Just before the draft rioters break into the Schermerhorn house, as the family is sits down to eat, large celadon vases are visible in the dining room windows that overlook the street. Moments later, when the rioters smash through the windows, the vases have disappeared.
When Amsterdam follows Jenny onto the tram after she steals his medal her hand is shown reaching into a man's jacket. The next scene shows her take her hand from her lap as if for the first time and reach into his coat.
About 30 minutes into the film, when Amsterdam is conspiring with the Chinese men to murder Bill the Butcher, he shows them a sheet of paper. When he shows it to them the second time, Amsterdam hands the Chinese man an unfolded sheet of paper, but in the next shot, the sheet is folded, and the Chinese man must unfold it.
After Amsterdam stops Bill the Butcher's would-be-assassin they struggle on the floor. In the wide shot, the assassin's right hand is empty and lying across his stomach. In the next shot, his hand is lying across Amsterdam and has a pistol in it.
After Amsterdam wrestles the assassin, the assassin drops his knife in the wide shot, and it tumbles away. In the next shot, when Amsterdam crawls away with the pistol, the knife is back in the assassin's hand, and he drops it again.
Johnny is forced to meet with Bill, who is seated with 'Boss' to his right. During the scene, the frequent p.o.v. shots change from Bill to Johnny and back and shows 'Boss's' gaze not where it should be on several occasions.
When the Union soldiers take aim at the rioters, each man steps forward with his left foot. During the Civil War, on the command "aim" a soldier would step BACK with his RIGHT foot, bringing it behind his left. Stepping forward would desecrate "the line" (all-important in nineteenth-century warfare).
The movie refers to Anthony, Orange and Cross Streets as being at the Five Points. By the time the events in the movie take place, they had been renamed Worth, Baxter and Park streets, respectively. The city of New York renamed these streets in an effort to change the overall reputation of what was already called Five Points. This strategy failed as the entire area was still as infamous as ever. Most Five Points residents would have still known and referred to the streets by their original names.
During the Draft Riots, a voice is heard speaking as though coming through a PA system. While it's true microphones were first developed in the 1870s as part of the telephone, and that those capable of being a loud PA system were not in regular use until the turn of the century, no actual PA system is ever actually seen; the odd-timbre'd voice begins when a telegraph is on-screen, meaning the words heard are those being sent over the telegraph, not actually shouted to the crowds during the riots.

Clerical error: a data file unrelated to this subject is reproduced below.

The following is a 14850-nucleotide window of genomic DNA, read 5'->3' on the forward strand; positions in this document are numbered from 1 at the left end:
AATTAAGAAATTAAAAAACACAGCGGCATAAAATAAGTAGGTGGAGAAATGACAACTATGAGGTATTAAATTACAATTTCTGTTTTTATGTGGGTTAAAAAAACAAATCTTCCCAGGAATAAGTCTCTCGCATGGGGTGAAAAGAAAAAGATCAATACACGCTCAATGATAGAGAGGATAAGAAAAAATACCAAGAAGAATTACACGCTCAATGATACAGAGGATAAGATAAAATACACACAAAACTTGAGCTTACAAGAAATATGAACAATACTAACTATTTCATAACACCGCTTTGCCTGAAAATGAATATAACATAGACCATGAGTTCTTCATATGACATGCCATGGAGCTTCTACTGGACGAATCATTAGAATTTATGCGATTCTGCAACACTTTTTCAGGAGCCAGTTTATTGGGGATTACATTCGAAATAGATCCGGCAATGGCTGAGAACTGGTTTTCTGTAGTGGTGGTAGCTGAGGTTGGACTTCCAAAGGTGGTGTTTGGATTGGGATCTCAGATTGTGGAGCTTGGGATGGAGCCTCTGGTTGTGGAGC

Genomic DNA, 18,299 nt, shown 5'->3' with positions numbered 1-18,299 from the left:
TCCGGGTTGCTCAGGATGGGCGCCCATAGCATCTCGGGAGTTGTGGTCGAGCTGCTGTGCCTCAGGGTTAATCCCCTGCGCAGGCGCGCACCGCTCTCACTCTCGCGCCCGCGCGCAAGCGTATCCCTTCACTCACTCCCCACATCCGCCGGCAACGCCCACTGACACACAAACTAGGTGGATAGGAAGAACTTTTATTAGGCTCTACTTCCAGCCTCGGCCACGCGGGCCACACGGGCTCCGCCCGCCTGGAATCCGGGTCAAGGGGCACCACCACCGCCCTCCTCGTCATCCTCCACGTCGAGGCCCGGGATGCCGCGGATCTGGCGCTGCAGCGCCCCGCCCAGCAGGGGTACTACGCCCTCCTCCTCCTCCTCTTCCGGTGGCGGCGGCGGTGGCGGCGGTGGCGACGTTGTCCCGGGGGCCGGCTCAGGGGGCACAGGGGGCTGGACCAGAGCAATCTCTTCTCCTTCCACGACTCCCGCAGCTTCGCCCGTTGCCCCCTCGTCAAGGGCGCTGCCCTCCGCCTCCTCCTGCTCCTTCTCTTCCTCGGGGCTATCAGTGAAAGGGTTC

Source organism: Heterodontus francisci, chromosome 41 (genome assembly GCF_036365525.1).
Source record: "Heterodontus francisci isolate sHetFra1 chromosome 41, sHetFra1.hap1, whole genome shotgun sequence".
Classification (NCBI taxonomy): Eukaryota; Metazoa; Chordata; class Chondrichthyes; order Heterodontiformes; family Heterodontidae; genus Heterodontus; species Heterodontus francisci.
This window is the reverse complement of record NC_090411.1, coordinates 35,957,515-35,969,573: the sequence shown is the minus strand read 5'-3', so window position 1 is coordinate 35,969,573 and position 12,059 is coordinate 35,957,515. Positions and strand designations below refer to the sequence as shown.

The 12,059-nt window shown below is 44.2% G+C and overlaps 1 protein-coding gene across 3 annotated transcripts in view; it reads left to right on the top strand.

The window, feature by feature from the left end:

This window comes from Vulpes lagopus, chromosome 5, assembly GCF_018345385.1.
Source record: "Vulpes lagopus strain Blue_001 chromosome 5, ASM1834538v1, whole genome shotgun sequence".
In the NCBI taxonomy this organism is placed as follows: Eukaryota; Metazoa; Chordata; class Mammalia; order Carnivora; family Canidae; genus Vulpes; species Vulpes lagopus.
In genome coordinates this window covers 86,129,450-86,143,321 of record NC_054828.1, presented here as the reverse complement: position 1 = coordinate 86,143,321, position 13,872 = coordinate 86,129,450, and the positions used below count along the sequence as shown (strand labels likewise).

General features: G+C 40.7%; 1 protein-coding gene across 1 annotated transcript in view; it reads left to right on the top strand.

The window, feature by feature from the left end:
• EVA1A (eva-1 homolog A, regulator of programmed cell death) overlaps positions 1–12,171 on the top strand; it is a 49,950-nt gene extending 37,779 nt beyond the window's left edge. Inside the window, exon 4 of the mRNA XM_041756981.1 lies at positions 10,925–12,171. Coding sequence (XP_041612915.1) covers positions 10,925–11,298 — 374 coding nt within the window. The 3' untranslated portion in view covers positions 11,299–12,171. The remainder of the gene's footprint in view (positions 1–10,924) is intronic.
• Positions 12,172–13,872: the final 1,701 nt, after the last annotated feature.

When Jenny says to Amsterdam and Johnny "I'll leave you in the grace and favor of the Lord" Amsterdam is on the left and Johnny is on the right. When the camera pans back to them, Johnny is on the left and Amsterdam is on the right, but this is not a continuity error. This is one unbroken shot (a pan), not a jump cut, so while Jenny is saying "grace and favor etc." Johnny has moved from Amsterdam's left side to his right side (from the right of the screen to the left, from our POV).
Before the beginning battle takes place, the Priest and his followers stand in Paradise Square awaiting their adversaries. As Bill's men arrive, we see them appear from behind some buildings, and behind these buildings we see a number of large treetops, as if behind the square is a forested area. The problem here is that after the battle, the camera pulls back to show how and where the 5-Corners district is situated in the heart of mid-1840s Manhattan. As the shot zooms out and increases in altitude to reveal the computer-generated cityscape, there are no CGI trees in the scene that correspond with the ones behind the live-action set built to represent the Paradise Square area.
Members of The Dead Rabbits dye red stripes on their shirts to show their alliance but the dye clearly ends at the seam that joins the sleeve to the shirt front. This means the fabric was dyed red before the shirt was sewn together.
When Amsterdam is outside of the draft office the first time, the red haired man behind the draft officer smokes his cigar 4 or 5 times, but never exhales any smoke. Amsterdam is smoking right next to him, and his smoke is clearly visible.
Early in the film, a man in a striped shirt cleaves Priest Vallon in the left elbow from behind with a large curved blade. A cut-away shot shows Bill making a cutting motion at the exact same time. Vallon is holding his cross, and in freeze frame it's obviously him. Bill says "Priest" and takes several steps before he encounters Vallon for the first time during the fight. Vallon, who should be in agony from the blow to his arm, stands and turns towards Bill. Vallon's arm is nearly severed by the opening blow, yet there is no evidence of such a severe injury during the hand-to-hand fight with Bill. As Vallon dies, his coat has some blood in the area of his left elbow, but not enough for the injury as initially shown.
When Amsterdam is preparing for the final fight at the end of the film, his Saint Michael medal is wrapped around his hand and positioned on the front of his knuckles. Afterwards as he continues to gear up we see him take the medal and then wrap it around his hand.
When Amsterdam and Bill face off for the last time, Bill pulls a chunk of shrapnel out from his lower chest. In a shot a few moments before, Bill lies on the ground next to Amsterdam and the shrapnel is clearly missing.